Phone lines at Ferguson’s City Hall were cut and their website brought down. The personal details of the daughter of the senior officer in charge, Jon Belmar, being touted by the group, as something of an incentive to reveal the name of the police officer alleged to have shot Mr Brown. Belmar held his nerve, prompting taunts from the account threating his own wellbeing, before making the crucial mistake – accusing a civilian of committing the crime. Big mistake. Within hours, Twitter had shut down the account, something which was barely contested by other hacktivists. The baiting of Mr Belmar was the work of an ‘Anonym’ who was, apparently, “acting against the advice of others”, according to fellow members. Yet how can the group retain any credibility when individual members are seen to be breaking away from the pack? Isn’t that basically the aim of groups like this? Evoke the social media masses into some kind of frenzy against society and its many flaws? Anonymous attracts people who are willing to ‘push the boundaries’, in terms of what those they represent are willing to take. The big question then for me is this: is this vigilantism justifiable?
Well, in short, no. Not to me anyway. Vigilantism is simply a bad idea. The vigilante is a person, or in this case a group, driven by emotion, or even rage at times. This group doesn’t have the law’s resources, or even interest, in finding out the person he deems guilty is actually indeed guilty. The anger and vengeance is focused on a person or group that seems guilty to them, even if they doesn’t have any solid evidence, which comes against every precept of the law. Also, in other cases, the vigilante doesn’t care that much who ends up in the cross fire when he enacts his vengeance. Sure, vigilantism applies to the extent where, say, a criminal is running down the street, evading police, and you were to tackle them to the ground. That’s as far as it should really go. Leave everything else to individuals who are trained and equipped for the job. That is a rather benign example perhaps, certainly when compared to the kind of rough justice being dished out by groups like Anonymous. How much good can actually come from this? Even ISIS experts have previously said that taking down accounts does little to hit the actual core of activity. And such campaigns have occasionally had counter-productive effects — taking down users that aren’t affiliated with ISIS at all, for instance. Twitter doesn’t even prohibit what it calls “direct threats of violence”- is a better platform for vigilantism available? I doubt it.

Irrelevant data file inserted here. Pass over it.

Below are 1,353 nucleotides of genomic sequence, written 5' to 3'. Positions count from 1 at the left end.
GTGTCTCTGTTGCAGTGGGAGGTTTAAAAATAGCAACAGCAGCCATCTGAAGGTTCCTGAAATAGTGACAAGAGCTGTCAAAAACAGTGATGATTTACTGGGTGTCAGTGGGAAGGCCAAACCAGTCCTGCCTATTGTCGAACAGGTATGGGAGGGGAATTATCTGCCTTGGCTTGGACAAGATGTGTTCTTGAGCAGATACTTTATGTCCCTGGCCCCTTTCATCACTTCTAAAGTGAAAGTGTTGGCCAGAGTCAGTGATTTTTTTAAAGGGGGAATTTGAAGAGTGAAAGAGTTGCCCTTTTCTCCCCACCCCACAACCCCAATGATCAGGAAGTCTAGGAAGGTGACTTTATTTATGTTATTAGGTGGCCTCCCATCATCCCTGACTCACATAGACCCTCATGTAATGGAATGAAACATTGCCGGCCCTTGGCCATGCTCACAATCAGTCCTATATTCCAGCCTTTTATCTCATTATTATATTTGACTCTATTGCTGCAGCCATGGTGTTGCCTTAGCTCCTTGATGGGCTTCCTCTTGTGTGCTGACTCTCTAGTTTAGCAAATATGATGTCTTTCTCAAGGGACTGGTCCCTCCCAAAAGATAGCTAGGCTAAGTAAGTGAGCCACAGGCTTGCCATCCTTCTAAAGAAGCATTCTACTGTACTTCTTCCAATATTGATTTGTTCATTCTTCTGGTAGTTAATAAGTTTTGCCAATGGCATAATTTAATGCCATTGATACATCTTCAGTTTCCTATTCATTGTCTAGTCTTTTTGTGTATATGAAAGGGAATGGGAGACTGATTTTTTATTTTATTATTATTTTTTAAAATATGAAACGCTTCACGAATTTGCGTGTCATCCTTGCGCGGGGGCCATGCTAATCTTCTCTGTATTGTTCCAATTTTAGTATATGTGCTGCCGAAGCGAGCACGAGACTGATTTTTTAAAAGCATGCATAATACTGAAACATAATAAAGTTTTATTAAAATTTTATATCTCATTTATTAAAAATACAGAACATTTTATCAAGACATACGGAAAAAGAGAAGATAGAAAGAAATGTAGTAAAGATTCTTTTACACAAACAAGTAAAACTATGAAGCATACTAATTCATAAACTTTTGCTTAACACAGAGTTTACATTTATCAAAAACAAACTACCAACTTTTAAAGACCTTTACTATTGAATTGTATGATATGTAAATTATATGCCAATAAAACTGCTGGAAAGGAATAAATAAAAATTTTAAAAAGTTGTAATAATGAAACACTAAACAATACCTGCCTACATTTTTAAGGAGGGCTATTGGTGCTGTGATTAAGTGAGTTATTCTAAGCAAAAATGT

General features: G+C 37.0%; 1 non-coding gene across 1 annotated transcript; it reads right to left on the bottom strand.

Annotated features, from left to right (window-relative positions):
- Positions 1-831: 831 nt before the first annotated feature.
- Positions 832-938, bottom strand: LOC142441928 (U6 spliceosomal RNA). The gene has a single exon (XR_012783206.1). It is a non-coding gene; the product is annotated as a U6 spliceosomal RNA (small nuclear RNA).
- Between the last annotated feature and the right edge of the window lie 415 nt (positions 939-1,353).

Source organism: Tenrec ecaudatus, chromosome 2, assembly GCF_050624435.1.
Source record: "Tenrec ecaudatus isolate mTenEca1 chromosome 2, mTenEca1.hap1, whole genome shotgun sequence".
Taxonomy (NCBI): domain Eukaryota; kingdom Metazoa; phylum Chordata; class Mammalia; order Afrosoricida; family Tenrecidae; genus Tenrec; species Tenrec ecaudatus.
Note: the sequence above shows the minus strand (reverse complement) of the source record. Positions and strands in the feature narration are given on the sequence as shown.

The vigilante cannot be held responsible should they make a mistake, as no one knows who they are. Their only use is in societies where the law itself is more of a guideline, like the Old West, where gunslingers dished out revenge with bullets and manly stares – not with tweets and tirades of abuse. Anonymous may stay just that, but should they continue, then their actions will have greater, negative ramifications than they could possibly have imagined.